READ MORE: The Smiths // ‘Strangeways, Here We Come’ at 30 years old
After such a snappy and clever pop song, ‘I Bury The Living’ is a slap in the face, returning (again) to the anti-war theme and drags on for seven and a half weary minutes. In fact, aside from the pleasant ‘All The Young People Must Fall In Love’, the latter half of Low In High School is all a bit overly-dramatic, even by Moz’s standards.
War? Check. The monarchy? Check. Brexit? Covered it. The only theme left to cover is… Israel? But hear him out, it’s not quite as random as it seems. Morrissey actually has quite a history with the country, having played several gigs to a big fan-base in Tel-Aviv and even receiving a key to the city in 2016. Yet rather than weave it subtly into the album, three whole songs are dedicated to the country, culminating in album closer ‘Israel’. It’s a ridiculous ballad whose slow piano and dramatic cymbals makes it sound like a finale to some kind of Israel-themed musical. Morrissey offers his views on the country’s conflict elsewhere on ‘The Girl From Tel-Aviv Who Wouldn’t Kneel’, as well as the somewhat seedier side on ‘When You Open Your Legs’ which sees him stumbling out of a Tel-Aviv club at 4am. Although by now we’re used to Morrissey’s sudden passion for humanitarian causes, this is perhaps his strangest one yet.
After the dramatic fade out of this final track, you can’t help but breathe a sigh of relief. For an album that starts off so punchy and even excitingly, it certainly takes a strange turn. Morrissey’s usual ability to balance his self-indulgence with socio-political commentary is instead replaced by a heavy emphasis on the latter. And with the exception of ‘Spent The Day In Bed’, it lacks the comic relief of his usual tongue-in-cheek wit. Whilst we wouldn’t expect anything less than a tormented and pessimistic affair from Morrissey, Low In High School is frankly an exhausting listen. Now, I’m off to listen to some ABBA or something to cheer myself up. (5/10) (Alice Williams)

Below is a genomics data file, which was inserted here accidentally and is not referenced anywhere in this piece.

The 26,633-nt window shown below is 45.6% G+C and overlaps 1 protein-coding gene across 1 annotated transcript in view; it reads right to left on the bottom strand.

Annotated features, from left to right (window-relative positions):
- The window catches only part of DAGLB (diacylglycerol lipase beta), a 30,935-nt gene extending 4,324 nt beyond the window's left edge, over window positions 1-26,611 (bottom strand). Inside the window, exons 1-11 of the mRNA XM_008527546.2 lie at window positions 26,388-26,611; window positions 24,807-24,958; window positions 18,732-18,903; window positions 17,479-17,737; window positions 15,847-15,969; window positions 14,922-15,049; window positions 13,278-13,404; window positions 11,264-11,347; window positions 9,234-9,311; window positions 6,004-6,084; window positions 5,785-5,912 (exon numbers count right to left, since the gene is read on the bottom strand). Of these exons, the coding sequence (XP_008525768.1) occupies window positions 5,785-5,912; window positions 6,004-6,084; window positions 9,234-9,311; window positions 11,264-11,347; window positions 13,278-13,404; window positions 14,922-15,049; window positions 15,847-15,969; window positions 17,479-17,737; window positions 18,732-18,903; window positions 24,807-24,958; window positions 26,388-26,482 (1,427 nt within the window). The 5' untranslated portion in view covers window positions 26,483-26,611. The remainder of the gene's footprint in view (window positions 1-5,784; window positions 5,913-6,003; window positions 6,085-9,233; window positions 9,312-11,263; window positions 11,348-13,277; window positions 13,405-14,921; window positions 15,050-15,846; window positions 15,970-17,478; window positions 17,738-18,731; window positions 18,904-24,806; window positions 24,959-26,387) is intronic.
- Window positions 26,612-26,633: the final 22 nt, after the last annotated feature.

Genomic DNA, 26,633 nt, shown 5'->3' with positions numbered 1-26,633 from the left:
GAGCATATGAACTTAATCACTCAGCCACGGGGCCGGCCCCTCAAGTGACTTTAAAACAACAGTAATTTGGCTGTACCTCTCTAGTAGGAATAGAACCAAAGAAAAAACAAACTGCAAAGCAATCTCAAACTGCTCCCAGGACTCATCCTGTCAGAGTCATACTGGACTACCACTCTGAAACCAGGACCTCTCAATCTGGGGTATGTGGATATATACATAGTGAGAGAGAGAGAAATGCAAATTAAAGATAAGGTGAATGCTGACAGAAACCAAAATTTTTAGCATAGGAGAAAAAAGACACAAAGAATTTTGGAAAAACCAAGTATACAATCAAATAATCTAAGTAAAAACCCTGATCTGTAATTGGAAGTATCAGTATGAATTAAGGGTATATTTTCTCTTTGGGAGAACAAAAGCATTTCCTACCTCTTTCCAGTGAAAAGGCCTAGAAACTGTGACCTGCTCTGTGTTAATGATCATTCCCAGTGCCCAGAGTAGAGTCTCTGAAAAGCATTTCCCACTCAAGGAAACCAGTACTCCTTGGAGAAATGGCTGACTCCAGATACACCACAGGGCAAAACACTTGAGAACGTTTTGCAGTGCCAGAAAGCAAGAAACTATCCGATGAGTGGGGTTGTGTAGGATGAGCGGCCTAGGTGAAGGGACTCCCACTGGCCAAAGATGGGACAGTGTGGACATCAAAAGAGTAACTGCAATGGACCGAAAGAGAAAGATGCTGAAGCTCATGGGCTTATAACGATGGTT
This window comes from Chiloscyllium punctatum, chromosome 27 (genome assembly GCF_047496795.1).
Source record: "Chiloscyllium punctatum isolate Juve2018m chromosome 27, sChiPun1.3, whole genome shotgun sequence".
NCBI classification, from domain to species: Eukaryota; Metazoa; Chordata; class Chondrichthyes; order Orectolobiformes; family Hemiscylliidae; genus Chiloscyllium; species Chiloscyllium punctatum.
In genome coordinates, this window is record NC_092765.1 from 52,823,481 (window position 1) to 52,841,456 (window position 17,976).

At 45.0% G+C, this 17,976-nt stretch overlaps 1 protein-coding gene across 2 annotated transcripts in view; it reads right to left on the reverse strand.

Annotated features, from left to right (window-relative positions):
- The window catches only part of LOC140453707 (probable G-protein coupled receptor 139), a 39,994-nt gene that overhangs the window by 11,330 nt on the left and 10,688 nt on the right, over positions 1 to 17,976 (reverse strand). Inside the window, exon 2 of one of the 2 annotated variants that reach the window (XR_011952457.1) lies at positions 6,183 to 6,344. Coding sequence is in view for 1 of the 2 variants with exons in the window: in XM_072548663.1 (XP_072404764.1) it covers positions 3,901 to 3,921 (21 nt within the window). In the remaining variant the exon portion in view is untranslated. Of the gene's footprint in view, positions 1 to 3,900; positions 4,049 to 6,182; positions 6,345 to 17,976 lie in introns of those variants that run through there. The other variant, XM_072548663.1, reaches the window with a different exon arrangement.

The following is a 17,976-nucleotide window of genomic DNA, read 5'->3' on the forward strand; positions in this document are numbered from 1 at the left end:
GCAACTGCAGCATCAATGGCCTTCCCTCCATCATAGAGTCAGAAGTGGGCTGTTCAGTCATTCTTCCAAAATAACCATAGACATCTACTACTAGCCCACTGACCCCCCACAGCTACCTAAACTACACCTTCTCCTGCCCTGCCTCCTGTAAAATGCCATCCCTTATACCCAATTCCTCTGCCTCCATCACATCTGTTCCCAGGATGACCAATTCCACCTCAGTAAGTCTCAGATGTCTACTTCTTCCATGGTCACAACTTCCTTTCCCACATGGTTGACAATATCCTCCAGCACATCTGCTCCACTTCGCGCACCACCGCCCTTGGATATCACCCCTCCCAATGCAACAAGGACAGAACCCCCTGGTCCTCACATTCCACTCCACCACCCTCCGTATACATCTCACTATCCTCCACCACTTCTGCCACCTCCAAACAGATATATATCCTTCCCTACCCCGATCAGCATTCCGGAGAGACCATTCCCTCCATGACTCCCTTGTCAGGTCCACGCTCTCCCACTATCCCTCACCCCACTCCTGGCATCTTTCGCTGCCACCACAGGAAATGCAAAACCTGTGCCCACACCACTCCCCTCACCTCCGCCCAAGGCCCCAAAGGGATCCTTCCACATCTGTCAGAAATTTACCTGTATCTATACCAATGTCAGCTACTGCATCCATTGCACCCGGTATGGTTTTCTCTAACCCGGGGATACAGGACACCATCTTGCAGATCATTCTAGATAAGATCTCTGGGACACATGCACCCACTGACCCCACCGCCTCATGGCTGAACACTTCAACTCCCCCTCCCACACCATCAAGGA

Listen to Low In High School by Morrissey here via Spotify, and tell us what you think below!
Tags: album, Alice Williams, BMG, Low In High School, Morrissey, review
19 year old French and Linguistics student at University of Leeds.
My days are fuelled by coffee and good music, and hitting shuffle on my iPod will throw out anything from Arctic Monkeys to Kanye West, with the occasional bit of disco and funk for a Saturday night. I'm a little obsessed with all things French, particularly films and literature, and their music ain't bad too.
Vibrant, soulful and urgent, Newcastle's Lanterns On The Lake reach…
Rich in autobiographical elements as well as modern electronic bangers,…
On 'Honeymoon', Lili Trifilio's Beach Bunny deliver a concise, ultra-economical…
Your email address will not be published.
This site uses Akismet to reduce spam. Learn how your comment data is processed.